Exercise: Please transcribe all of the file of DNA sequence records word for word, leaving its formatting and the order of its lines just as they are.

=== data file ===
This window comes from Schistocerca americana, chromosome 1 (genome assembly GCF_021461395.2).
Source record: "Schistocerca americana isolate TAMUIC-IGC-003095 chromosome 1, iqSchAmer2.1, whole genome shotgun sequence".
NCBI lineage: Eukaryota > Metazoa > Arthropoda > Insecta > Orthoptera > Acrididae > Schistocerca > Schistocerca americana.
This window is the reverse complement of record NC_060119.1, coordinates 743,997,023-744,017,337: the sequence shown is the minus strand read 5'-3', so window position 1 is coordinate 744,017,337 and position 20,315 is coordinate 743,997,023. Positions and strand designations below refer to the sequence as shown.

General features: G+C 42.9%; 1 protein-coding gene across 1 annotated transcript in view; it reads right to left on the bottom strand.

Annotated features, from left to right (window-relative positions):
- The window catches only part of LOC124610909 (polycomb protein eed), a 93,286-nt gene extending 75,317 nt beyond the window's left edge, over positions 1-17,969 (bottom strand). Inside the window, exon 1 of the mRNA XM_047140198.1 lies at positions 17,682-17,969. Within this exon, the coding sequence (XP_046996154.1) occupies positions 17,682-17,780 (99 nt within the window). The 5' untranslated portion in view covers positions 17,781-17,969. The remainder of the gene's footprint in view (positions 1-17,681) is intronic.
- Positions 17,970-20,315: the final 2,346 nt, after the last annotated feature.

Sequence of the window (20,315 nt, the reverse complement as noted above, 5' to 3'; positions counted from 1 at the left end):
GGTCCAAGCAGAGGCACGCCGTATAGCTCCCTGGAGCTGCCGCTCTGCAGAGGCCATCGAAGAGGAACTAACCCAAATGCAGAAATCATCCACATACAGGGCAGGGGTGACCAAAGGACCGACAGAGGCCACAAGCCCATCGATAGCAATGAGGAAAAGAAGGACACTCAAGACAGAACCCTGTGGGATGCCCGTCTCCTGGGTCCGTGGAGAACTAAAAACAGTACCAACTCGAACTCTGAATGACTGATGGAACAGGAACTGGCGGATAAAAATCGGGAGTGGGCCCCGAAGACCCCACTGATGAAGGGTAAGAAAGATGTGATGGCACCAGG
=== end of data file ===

This window comes from Schistocerca americana, chromosome 1 (genome assembly GCF_021461395.2).
Source record: "Schistocerca americana isolate TAMUIC-IGC-003095 chromosome 1, iqSchAmer2.1, whole genome shotgun sequence".
NCBI lineage: Eukaryota > Metazoa > Arthropoda > Insecta > Orthoptera > Acrididae > Schistocerca > Schistocerca americana.
This window is the reverse complement of record NC_060119.1, coordinates 743,997,023-744,017,337: the sequence shown is the minus strand read 5'-3', so window position 1 is coordinate 744,017,337 and position 20,315 is coordinate 743,997,023. Positions and strand designations below refer to the sequence as shown.

General features: G+C 42.9%; 1 protein-coding gene across 1 annotated transcript in view; it reads right to left on the bottom strand.

Annotated features, from left to right (window-relative positions):
- The window catches only part of LOC124610909 (polycomb protein eed), a 93,286-nt gene extending 75,317 nt beyond the window's left edge, over positions 1-17,969 (bottom strand). Inside the window, exon 1 of the mRNA XM_047140198.1 lies at positions 17,682-17,969. Within this exon, the coding sequence (XP_046996154.1) occupies positions 17,682-17,780 (99 nt within the window). The 5' untranslated portion in view covers positions 17,781-17,969. The remainder of the gene's footprint in view (positions 1-17,681) is intronic.
- Positions 17,970-20,315: the final 2,346 nt, after the last annotated feature.

Sequence of the window (20,315 nt, the reverse complement as noted above, 5' to 3'; positions counted from 1 at the left end):
GGTCCAAGCAGAGGCACGCCGTATAGCTCCCTGGAGCTGCCGCTCTGCAGAGGCCATCGAAGAGGAACTAACCCAAATGCAGAAATCATCCACATACAGGGCAGGGGTGACCAAAGGACCGACAGAGGCCACAAGCCCATCGATAGCAATGAGGAAAAGAAGGACACTCAAGACAGAACCCTGTGGGATGCCCGTCTCCTGGGTCCGTGGAGAACTAAAAACAGTACCAACTCGAACTCTGAATGACTGATGGAACAGGAACTGGCGGATAAAAATCGGGAGTGGGCCCCGAAGACCCCACTGATGAAGGGTAAGAAAGATGTGATGGCACCAGG